Councillor Ainslie currently ‘represents’ (a term I am using lightly here based on his record) Ward 43 – a community he does not live in. He was elected with an underwhelming 39% of the vote in November 2006, meaning 61% of voters had the right idea last time around.
This isn’t the first ward Paul Ainslie has represented and not lived in. You see in January 2006 Paul Ainslie was appointed to Toronto City Council in a 5-4 vote of Scarborough Community Council (that resulted in an investigation by the integrity commissioner into his former boss and one of his five votes – David Soknacki) to represent Ward 41 – another community Paul Ainslie doesn’t live in.
When his nomination went to City Hall for approval, Paul Ainslie gave a speech. After promising to be ‘fair and honest’ he went on to say:
“In the last month I’ve made a number of different commitments if appointed to this position, I will not run in Ward 41 or any other ward in the city.”
If by different he meant ‘bald faced lie’ as Eye Weekly described it he was correct.
In true Paul Ainslie tradition he went on to lie about the lie when I called him on it through the media. He claimed he promised not to run against incumbents, or that he wouldn’t run in Ward 41 – this was after saying he didn’t say anything to this effect at all.
Here is a video showing what he says. After watching him lie repeatedly for six weeks, I went to City Hall, bought the video of that day at Council and a very talented member of the campaign team put the following together for distribution to the media. His response to the video was he was nervous and didn’t mean to say it – but he’s reading.
If you’re going to run for public office, know yourself better than your opponents – and generally speaking lying never works and is wrong, so don’t do it. In fact when Councillor Ainslie wrote provable lies to me in a private email six weeks ago, I offered him this very advice. I told him that making statements that are provably untrue hurts his credibility and therefore the ability of him to represent my community as people can’t trust him if he can’t stick to the truth.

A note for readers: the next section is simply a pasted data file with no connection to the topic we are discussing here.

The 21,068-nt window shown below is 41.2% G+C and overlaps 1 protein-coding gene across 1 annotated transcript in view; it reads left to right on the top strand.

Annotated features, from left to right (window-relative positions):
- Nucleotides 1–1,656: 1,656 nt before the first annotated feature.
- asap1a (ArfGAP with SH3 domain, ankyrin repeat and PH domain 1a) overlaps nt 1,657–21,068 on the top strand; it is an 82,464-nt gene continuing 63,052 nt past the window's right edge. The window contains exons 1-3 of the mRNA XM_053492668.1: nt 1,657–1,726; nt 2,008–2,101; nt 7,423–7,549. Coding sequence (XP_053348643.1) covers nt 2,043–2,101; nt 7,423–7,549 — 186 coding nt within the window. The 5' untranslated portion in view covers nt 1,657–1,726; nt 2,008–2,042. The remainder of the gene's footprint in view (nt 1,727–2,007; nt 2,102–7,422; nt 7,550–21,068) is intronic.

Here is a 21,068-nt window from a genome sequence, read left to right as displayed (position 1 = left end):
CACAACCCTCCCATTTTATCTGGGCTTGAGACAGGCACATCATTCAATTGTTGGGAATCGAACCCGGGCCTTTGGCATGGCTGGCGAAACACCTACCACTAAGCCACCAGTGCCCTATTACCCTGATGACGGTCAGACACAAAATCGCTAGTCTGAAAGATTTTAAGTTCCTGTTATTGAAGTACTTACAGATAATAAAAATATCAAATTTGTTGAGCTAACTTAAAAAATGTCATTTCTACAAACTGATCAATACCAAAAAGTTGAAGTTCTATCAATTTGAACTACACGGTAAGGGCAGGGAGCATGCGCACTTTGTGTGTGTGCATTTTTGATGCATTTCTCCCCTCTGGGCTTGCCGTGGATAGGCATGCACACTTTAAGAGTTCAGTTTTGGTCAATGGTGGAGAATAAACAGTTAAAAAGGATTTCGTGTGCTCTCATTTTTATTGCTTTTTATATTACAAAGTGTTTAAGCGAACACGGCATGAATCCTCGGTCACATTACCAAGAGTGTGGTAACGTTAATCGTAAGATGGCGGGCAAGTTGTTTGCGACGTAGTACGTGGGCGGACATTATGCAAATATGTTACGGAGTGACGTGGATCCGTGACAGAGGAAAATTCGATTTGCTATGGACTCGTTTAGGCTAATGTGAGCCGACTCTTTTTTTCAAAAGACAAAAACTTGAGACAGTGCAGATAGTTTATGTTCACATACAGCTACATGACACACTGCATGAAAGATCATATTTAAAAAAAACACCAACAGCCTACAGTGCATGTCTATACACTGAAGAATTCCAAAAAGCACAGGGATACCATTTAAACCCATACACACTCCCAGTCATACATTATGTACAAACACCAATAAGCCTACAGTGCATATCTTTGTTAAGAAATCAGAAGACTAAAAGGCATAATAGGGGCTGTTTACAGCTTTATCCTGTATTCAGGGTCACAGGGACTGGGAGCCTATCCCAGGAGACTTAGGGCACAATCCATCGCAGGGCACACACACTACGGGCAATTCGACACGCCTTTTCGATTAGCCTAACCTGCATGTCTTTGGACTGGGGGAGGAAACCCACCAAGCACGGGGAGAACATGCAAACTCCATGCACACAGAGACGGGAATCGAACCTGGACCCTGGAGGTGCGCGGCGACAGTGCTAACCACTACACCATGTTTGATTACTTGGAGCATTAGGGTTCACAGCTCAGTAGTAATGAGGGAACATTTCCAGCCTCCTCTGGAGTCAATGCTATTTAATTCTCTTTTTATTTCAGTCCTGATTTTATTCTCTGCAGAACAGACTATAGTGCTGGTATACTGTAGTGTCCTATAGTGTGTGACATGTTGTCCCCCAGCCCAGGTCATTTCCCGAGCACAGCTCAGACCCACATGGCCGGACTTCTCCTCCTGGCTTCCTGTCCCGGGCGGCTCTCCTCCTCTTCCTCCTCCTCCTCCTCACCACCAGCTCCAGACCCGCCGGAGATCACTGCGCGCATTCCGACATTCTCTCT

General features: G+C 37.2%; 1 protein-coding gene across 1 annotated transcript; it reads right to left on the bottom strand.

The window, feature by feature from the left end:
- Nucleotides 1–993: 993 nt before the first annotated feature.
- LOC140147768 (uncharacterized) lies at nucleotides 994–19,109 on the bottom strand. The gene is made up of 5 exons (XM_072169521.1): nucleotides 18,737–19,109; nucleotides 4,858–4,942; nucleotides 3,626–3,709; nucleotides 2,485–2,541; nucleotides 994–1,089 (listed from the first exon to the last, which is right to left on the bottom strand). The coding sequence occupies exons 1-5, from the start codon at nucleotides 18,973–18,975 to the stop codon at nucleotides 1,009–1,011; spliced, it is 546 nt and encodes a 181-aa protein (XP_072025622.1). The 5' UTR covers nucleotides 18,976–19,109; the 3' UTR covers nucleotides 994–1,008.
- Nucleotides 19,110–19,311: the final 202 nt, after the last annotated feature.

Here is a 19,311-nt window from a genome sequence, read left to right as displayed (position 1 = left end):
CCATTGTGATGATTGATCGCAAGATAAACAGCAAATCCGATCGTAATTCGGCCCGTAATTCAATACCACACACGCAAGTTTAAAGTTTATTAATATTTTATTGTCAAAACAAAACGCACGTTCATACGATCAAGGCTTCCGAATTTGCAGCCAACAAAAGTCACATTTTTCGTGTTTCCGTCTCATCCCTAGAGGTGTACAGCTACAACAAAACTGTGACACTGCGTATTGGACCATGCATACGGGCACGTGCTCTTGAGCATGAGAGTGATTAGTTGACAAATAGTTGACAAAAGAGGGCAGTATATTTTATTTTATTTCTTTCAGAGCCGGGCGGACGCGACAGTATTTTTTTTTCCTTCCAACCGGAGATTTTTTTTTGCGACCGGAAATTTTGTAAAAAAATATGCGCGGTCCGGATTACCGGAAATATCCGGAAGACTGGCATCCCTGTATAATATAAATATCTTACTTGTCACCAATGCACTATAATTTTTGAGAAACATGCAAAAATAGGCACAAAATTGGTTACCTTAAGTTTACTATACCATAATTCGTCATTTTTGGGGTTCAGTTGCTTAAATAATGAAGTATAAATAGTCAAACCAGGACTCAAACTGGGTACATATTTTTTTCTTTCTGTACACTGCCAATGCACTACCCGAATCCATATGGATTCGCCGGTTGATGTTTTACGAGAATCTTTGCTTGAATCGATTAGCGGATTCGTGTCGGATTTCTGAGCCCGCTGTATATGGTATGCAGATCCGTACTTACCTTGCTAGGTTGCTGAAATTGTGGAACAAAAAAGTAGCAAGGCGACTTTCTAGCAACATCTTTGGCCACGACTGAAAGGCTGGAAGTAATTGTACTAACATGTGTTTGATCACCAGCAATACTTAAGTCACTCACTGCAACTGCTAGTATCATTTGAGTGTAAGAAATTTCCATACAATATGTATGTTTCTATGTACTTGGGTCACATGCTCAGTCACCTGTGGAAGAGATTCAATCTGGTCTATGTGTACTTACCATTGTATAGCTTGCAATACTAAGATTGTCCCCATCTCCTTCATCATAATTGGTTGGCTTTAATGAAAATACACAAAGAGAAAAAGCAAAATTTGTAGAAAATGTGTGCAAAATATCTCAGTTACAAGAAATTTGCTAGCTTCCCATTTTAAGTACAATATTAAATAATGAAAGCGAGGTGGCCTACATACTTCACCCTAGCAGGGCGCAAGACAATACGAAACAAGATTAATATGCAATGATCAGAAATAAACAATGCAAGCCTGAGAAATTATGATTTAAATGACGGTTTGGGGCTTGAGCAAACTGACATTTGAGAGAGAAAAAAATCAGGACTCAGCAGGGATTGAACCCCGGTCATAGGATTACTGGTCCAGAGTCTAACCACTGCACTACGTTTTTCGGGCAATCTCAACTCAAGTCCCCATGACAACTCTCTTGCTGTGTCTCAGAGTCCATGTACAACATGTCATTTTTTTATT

His term as Ward 41’s representative saw him fight to have the pictures of the former Scarborough Mayors placed in the former City Council chamber, trying to get a bi-law regarding aged or tattered Canadian flags. His most bizarre vote was against a pay increase that passed 23-20, then only to change his vote in favour, making the vote 24-19, which was promptly followed by his former boss David Soknacki changing his vote in favour to against, making it 23-20 again.
Currently Paul Ainslie holds the office of Ward 43 – as I previously stated a community he does not and has not lived in at all during the 2006 election or the term. He does not represent the views of residents, or their best interest and continues to lie about his involvement or lack there of – to paper over his failings.
Paul Ainslie lives in Ward 44 – where he has for years and is raising his family. Considering he is about as attached to Ward 43 as he was to Ward 41 – it only seems reasonable that the failed ‘representative’ would once again find a new community to play City Councillor in – as nominations open.
I will tell you this much – his chances are far better where he lives, than in Ward 43 or Ward 41 as I imagine with these residents and Paul Ainslie the old saying ‘fool me once, shame on you, fool me twice shame on me’ is in full play and many residents are lined up and ready to fight to ensure this so-called Councillor, elected on a lie, and publishing lies in hopes of being re-elected doesn’t get that chance again. Maybe that’s why he flipped from Ward 41 in the first place.
He already has lawn signs that say ‘return’ a phrase he chose instead of ‘elect’ like everyone else who ran and had never been elected before and he wisely did not put a ward number on them – making them fully re-useable this time around in his home Ward.